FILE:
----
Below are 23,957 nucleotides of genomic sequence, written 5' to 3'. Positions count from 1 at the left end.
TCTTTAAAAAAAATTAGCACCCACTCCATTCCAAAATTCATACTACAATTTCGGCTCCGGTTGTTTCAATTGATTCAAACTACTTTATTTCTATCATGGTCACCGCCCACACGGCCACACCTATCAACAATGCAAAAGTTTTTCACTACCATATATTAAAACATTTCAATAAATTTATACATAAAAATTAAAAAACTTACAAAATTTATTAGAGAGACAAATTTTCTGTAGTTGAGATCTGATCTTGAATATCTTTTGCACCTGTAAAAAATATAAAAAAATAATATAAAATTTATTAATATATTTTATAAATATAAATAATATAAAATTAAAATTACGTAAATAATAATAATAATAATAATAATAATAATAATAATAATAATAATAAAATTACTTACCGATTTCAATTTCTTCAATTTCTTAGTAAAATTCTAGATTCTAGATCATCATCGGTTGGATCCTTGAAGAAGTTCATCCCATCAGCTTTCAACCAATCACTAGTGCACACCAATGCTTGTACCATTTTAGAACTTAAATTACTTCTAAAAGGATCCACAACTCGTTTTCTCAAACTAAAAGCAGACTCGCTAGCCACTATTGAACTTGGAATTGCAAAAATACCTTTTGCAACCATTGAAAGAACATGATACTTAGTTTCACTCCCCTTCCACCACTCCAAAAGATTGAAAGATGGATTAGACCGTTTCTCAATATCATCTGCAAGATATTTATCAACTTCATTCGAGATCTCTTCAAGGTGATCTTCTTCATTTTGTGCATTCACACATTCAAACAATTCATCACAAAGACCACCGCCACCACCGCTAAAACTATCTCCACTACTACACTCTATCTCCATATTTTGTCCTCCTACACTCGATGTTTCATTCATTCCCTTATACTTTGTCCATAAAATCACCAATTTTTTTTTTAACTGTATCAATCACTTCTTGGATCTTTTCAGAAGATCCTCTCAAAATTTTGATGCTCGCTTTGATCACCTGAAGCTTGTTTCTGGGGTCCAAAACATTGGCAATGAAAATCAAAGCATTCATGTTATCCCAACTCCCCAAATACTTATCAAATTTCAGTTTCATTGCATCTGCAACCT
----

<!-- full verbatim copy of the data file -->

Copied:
Below are 23,957 nucleotides of genomic sequence, written 5' to 3'. Positions count from 1 at the left end.
TCTTTAAAAAAAATTAGCACCCACTCCATTCCAAAATTCATACTACAATTTCGGCTCCGGTTGTTTCAATTGATTCAAACTACTTTATTTCTATCATGGTCACCGCCCACACGGCCACACCTATCAACAATGCAAAAGTTTTTCACTACCATATATTAAAACATTTCAATAAATTTATACATAAAAATTAAAAAACTTACAAAATTTATTAGAGAGACAAATTTTCTGTAGTTGAGATCTGATCTTGAATATCTTTTGCACCTGTAAAAAATATAAAAAAATAATATAAAATTTATTAATATATTTTATAAATATAAATAATATAAAATTAAAATTACGTAAATAATAATAATAATAATAATAATAATAATAATAATAATAATAATAAAATTACTTACCGATTTCAATTTCTTCAATTTCTTAGTAAAATTCTAGATTCTAGATCATCATCGGTTGGATCCTTGAAGAAGTTCATCCCATCAGCTTTCAACCAATCACTAGTGCACACCAATGCTTGTACCATTTTAGAACTTAAATTACTTCTAAAAGGATCCACAACTCGTTTTCTCAAACTAAAAGCAGACTCGCTAGCCACTATTGAACTTGGAATTGCAAAAATACCTTTTGCAACCATTGAAAGAACATGATACTTAGTTTCACTCCCCTTCCACCACTCCAAAAGATTGAAAGATGGATTAGACCGTTTCTCAATATCATCTGCAAGATATTTATCAACTTCATTCGAGATCTCTTCAAGGTGATCTTCTTCATTTTGTGCATTCACACATTCAAACAATTCATCACAAAGACCACCGCCACCACCGCTAAAACTATCTCCACTACTACACTCTATCTCCATATTTTGTCCTCCTACACTCGATGTTTCATTCATTCCCTTATACTTTGTCCATAAAATCACCAATTTTTTTTTTAACTGTATCAATCACTTCTTGGATCTTTTCAGAAGATCCTCTCAAAATTTTGATGCTCGCTTTGATCACCTGAAGCTTGTTTCTGGGGTCCAAAACATTGGCAATGAAAATCAAAGCATTCATGTTATCCCAACTCCCCAAATACTTATCAAATTTCAGTTTCATTGCATCTGCAACCT